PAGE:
Official hospital policy was against private admission, but a private ward (not previously mentioned in reports) was abolished in order to provide a new children's ward which was opened in 1908. In 1911 a chapel and adjoining mortuary, and in 1912 a disinfecting chamber, a new isolation ward, and a new pathology laboratory were built. During the First World War the military authorities commandeered 50 of the 100 beds in the hospital, and female patients were transferred to the girls' high school in Wellesley Road. Two wooden huts were erected as temporary wards for 150 soldiers, and additional nurses and many voluntary helpers were used. In 1918 marquees in the grounds provided another 52 emergency beds. Following an inspector's criticism of the monotonous infirmary diet in 1924 at least two roast meat dinners a week and cake for Sunday tea were introduced for patients. Miss L. Jones raised funds to provide a wireless for the infirmary in 1927.

In 1948 the hospital became part of the National Health Service. During succeeding decades facilities were further improved and the number of patients increased, though capacity was unable to keep pace with the demands of a rapidly rising local population. In 1950 the wooden huts were taken over for blood donor sessions, and were finally removed when new operating theatres were built on the site in 1955. A new radiotherapy block was opened in 1964. By 1968 there were 201 acute beds. In 1969 a postgraduate medical study centre was built in Gray Road behind the hospital and the out-patients' department, pharmacy, and X-ray department were enlarged. A new children's wing was opened in 1972. The number of beds at the hospital fell to 89 by 1988 as a result of the opening of the District General hospital. In 1992 the postgraduate medical centre moved to a site adjacent to the District General hospital.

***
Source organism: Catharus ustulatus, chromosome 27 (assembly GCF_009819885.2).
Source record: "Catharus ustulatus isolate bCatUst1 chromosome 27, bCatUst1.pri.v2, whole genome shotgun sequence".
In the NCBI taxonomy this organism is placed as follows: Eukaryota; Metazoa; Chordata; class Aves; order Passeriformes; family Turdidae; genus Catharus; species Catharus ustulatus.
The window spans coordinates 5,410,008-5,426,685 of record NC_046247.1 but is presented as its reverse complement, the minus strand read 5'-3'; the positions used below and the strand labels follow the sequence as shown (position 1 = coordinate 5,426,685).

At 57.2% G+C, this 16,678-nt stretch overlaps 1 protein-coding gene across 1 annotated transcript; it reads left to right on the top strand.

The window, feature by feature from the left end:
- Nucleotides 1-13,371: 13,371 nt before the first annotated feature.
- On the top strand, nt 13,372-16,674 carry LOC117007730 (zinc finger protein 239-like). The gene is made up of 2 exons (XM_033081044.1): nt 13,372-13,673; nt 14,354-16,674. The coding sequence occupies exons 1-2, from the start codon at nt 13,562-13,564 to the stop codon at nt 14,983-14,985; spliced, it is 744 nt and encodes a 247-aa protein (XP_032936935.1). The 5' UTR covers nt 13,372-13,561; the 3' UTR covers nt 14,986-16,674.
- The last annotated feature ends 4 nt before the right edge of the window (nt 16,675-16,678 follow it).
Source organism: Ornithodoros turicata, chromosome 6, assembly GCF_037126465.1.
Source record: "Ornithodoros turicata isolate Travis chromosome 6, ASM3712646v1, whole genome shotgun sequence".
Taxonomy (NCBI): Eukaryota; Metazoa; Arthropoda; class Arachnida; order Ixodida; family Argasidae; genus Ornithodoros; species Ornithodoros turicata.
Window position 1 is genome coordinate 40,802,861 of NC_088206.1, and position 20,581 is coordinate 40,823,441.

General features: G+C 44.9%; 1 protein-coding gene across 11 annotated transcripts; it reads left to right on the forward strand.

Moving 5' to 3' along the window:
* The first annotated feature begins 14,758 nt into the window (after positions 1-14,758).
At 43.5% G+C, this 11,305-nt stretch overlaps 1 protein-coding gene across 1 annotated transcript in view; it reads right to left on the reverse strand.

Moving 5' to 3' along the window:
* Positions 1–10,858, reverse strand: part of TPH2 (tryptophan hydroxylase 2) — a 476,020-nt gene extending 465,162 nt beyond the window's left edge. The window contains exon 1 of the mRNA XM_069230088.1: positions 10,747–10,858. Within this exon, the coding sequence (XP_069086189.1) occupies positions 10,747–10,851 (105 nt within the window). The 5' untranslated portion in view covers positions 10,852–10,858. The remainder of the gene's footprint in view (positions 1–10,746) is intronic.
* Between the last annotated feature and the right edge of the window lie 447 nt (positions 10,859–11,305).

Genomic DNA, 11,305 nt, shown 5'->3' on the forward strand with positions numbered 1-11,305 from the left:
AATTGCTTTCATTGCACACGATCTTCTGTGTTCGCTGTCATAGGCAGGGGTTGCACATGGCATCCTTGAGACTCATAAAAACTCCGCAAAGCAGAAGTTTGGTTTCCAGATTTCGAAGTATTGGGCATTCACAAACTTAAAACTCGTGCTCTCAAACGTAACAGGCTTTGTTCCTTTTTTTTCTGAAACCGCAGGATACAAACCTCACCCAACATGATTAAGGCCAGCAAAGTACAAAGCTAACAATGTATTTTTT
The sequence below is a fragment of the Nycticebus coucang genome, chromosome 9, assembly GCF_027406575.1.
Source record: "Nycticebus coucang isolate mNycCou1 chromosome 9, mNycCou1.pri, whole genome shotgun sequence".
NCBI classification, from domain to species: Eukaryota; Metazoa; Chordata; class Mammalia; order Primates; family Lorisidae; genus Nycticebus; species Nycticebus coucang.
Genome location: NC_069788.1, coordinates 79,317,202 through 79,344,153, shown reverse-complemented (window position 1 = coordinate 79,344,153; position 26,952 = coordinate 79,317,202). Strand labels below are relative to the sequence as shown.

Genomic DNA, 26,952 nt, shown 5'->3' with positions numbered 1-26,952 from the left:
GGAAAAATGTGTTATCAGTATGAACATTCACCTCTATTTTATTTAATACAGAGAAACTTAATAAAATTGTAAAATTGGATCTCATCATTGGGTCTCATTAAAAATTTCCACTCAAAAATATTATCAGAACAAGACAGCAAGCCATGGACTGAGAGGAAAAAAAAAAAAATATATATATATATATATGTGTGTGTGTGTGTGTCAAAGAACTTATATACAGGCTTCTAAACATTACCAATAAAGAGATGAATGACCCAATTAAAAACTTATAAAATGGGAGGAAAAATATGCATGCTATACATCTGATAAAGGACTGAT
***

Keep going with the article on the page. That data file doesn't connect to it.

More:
In 2014 it was announced that the hospital was to be closed by the end of 2015. As of July 2015 most of the hospital is closed, although some outpatient wards are still open.

The Visit
A few weeks before the hospital announced in the local paper that they would be having an open day.

As it was just round the corner from us we went over for a look, before its closed and ends up getting trashed no doubt. To both our surprise and apparently the NHS staff organizing it, a huge number of people had turned up, including quite a lot of ex staff. Who had some quite interesting stories about the place.

Our tour group was lead by one of the electricians who worked there back in the 70's and they had many ex members of staff around the building to tell us about the various parts of the building, such as the operating theaters, the various clinics, specialized wards and so on.

It was really interesting going round but also quite strange, there were parts of the place competently empty of any furniture with cracked windows where the decay was starting to creep in, but then other wards were really modern and had only been shut down weeks before.









The clock in the operating theater

Main theater control panel











Got Epic?
Regular User
Thanks for that, going to be a bit to see i think. Ive had a walk round the place before and its pretty old in places.